Finance | March 13, 2020 12:18 pm

Why Wall Street Is Having Problems Working From Home

Much of the industry relies on in-person interactions

The exterior of the New York Stock Exchange
People pass the New York Stock Exchange (NYSE) on March 13, 2020 in New York City.

For many businesses concerned about coronavirus, the solution is simply to ask their employees to work from home, but as a new Wall Street Journal piece points out, many in the finance world don’t have the ability to do deals remotely, and the industry has been struggling to adapt in these uncertain times.

As the Journal notes, it’s not just forgoing handshakes in meetings that’s complicating things. “Before closing on a large commercial purchase, for example, a real-estate investor must travel to the property they want to buy,” the publication points out. “An investment banker looking to underwrite a loan will visit with management and look over proprietary financial documents a company might be uncomfortable sharing electronically.”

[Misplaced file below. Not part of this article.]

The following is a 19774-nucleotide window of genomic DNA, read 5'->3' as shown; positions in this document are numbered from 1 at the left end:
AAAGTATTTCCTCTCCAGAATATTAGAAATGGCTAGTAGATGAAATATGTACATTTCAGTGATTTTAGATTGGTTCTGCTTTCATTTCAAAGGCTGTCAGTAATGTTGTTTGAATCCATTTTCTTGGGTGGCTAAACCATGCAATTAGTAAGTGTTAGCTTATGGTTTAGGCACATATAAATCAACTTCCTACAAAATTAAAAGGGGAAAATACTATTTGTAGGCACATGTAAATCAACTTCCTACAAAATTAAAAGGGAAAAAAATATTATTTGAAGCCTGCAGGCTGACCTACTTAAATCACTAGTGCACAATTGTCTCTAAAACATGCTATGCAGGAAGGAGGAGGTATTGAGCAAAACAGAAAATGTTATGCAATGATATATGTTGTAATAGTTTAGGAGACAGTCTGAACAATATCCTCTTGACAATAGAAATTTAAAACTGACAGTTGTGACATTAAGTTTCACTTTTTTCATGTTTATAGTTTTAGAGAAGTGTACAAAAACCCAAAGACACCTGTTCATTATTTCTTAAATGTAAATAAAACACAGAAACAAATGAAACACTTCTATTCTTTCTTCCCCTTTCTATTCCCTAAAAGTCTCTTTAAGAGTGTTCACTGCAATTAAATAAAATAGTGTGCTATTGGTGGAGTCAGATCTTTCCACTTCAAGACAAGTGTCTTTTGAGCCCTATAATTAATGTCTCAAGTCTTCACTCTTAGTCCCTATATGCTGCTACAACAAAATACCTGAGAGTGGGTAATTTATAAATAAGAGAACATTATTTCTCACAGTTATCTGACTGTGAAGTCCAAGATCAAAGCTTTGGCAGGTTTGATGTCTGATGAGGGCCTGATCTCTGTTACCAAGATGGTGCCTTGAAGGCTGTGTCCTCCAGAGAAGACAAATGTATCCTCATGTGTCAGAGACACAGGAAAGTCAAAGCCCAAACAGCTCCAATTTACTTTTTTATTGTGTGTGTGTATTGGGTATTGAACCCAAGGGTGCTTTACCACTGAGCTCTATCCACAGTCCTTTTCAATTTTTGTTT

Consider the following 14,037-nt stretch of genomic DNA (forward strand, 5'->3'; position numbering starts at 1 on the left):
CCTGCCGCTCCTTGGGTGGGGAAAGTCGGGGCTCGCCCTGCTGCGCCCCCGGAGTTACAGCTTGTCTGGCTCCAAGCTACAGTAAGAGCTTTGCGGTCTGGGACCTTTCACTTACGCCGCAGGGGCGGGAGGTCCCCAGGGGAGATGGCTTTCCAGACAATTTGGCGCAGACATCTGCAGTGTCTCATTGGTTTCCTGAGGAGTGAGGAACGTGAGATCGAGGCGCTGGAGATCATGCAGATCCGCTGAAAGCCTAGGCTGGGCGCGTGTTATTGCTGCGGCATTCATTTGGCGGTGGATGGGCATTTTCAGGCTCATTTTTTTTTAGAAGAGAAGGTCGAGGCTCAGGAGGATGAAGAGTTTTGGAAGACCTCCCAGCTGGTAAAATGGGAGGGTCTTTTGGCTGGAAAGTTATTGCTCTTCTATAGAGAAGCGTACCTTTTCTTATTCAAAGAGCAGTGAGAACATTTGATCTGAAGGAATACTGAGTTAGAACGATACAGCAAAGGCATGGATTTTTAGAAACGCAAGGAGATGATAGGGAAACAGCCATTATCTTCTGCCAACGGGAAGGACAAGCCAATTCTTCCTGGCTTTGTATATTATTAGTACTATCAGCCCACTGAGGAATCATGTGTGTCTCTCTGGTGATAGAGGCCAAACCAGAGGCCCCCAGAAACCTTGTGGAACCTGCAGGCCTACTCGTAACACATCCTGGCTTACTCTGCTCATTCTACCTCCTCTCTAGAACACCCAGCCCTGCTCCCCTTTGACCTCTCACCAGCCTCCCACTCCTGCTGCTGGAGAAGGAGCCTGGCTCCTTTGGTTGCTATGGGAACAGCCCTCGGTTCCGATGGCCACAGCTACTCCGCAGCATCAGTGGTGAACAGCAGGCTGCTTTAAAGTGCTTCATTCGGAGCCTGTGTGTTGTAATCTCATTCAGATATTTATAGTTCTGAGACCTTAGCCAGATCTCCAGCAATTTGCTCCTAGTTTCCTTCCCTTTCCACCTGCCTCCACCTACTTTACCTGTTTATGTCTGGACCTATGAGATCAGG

For now, many companies are pressing on, with the caveat that employees returning from business trips to affected countries like China, Japan, South Korea and Italy must work remotely for 14 days after they get back. But some have taken to working remotely as a precaution, and it has made things awkward, according to at least one firm.

“Nobody knows what to do. It’s like the weirdest blind date and you’re not sure what they think about you,” Ion Pacific co-founder Michael Joseph told the Journal. “It’s Tinder gone bad.”

You can read more about the full extent of working from home on Wall Street here.

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